THREE MEALS FOR THE PRICE OF ONE
The next day, I show up in Camberwell with a new plan: to spend the whole day eating all of my meals at a Chinese all you can eat, working on my laptop in between. I've never actually been in the place, and whenever I look through its windows, it seems to have that sordid, saddened air of a DMV. But inside, it's actually buzzing. Regulars are giggling and fist-bumping the guy behind the counter. It's like Cheers, but everybody is Norman. I plan to eat sensibly, but with the locals lining up, piling their plates high, I guess I succumb to peer pressure. Breakfast is an arid mountain of noodles, rice, fries, and seaweed. I go back for seconds and then thirds. After half an hour, I'm as good as done. If you ever want to see the look of someone who hates him or herself, just watch the door of an all you can eat.
It's a chore, trying to function when you feel like several bladders of vegetable oil. The place empties and fills again, hours pass, Years & Years play on the sound system, and still none of the staff say a word to me. There's not too much more I can stomach by lunchtime. Looking at more spring rolls and Singapore noodles, I feel a bit sick. I'm not sure for exactly how long, but I fall asleep at the table after lunch. It's 5:30 PM by the time I can face dinner, and it turns out I learned nothing from the breakfast fiasco. With that, it's over. It's pretty fucking incredible that—in the city where a pint costs you $7—you can eat an unlimited amount of food for as long as you want for $10. On the way out, I ask the guy if it's OK or normal for people to stay for as long as I have today. He shrugs, looks up at the clock, and says "Sure, you only stayed for six hours and fifty minutes. It's cool, brother."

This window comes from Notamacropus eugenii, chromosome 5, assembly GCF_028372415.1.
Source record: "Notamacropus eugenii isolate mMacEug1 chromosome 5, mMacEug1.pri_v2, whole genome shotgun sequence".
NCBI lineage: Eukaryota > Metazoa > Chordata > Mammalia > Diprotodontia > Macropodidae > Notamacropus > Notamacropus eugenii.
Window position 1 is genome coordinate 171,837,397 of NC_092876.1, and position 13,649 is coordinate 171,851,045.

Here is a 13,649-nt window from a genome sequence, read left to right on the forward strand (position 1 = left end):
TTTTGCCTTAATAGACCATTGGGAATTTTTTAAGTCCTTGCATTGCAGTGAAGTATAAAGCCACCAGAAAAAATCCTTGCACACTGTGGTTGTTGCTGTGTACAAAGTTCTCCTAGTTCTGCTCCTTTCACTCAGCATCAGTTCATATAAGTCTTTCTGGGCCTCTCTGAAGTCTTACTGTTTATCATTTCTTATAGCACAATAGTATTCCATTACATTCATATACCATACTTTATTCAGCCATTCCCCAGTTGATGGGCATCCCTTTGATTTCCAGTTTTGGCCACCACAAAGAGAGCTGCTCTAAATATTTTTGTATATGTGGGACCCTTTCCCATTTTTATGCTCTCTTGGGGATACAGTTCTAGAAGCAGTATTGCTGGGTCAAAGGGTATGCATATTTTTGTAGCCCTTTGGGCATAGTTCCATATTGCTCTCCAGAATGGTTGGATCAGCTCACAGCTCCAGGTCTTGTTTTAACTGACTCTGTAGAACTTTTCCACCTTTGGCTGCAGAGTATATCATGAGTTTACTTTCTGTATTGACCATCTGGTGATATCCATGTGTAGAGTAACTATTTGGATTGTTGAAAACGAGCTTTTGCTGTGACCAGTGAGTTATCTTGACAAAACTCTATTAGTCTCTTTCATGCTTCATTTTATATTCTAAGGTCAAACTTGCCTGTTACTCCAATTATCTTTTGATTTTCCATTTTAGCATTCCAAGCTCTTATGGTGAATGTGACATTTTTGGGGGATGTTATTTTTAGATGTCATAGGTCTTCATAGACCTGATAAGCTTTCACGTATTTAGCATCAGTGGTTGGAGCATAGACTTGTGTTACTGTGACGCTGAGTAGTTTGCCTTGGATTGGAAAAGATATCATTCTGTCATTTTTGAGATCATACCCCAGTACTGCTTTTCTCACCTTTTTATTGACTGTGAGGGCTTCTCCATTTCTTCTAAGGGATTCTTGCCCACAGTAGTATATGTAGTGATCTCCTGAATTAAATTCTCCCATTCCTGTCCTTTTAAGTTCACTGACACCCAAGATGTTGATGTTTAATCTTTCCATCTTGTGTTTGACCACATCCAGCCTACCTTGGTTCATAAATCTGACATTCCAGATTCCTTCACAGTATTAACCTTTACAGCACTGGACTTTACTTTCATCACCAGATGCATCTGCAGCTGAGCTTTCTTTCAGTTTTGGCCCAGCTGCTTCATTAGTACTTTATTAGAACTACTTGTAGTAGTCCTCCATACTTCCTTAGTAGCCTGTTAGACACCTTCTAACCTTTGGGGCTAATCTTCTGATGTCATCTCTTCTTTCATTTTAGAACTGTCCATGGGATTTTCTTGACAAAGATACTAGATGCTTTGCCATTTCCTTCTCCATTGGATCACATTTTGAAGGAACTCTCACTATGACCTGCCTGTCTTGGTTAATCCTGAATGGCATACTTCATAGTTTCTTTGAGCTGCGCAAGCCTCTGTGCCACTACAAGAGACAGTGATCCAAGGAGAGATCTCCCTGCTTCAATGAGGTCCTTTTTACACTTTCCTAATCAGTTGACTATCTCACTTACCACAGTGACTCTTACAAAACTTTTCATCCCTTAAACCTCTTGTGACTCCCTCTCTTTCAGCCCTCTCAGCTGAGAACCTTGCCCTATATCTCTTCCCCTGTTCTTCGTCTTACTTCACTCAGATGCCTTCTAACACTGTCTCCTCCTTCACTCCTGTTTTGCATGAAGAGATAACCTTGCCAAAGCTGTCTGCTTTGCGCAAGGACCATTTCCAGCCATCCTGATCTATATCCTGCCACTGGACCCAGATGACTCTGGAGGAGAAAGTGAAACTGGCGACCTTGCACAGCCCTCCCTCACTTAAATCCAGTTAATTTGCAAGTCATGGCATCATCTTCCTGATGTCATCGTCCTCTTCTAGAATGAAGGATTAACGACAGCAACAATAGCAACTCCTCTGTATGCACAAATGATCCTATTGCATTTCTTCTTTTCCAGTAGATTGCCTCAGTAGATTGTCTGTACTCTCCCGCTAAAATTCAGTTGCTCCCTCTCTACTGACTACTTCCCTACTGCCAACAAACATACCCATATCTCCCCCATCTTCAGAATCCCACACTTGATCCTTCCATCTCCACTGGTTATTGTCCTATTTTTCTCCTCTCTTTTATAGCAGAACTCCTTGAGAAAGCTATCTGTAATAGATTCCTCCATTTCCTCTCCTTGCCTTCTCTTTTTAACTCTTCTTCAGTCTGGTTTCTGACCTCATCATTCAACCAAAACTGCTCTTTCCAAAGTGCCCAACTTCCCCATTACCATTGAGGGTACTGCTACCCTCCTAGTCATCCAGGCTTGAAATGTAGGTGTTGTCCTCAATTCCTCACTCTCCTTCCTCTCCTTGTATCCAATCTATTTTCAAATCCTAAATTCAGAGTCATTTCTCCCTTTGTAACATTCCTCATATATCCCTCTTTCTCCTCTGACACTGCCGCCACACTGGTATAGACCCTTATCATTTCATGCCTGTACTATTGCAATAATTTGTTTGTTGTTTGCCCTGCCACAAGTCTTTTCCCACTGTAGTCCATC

I head to an extraordinary establishment situated upstairs at Victoria train station. Twelve different types of pizza on the buffet and 20-odd pasta dishes, being refilled every 20 minutes—it's an artisan beauty in the buffet universe. So it made sense for me to slip into a work outfit, sweep my hair back, and blend in with the commuter clientele. And it works: They sit me in a prime window seat; maybe they think I'm Steve Parish? In 30 minutes, I eat what I want, and a little bit more. Wiping my mouth with tissue as I get the bill, I ask if it's OK for me to take a slice or two home for the foxes in my garden. They say, "It's against policy, sorry." Fine. Sometimes you just have to play by the rules and accept something for what it is. Let me just take my briefcase, and I'll be on my merry way. I must not forget my briefcase, you see, because I'm a businessman, and it's filled with important documents, meeting minutes, and...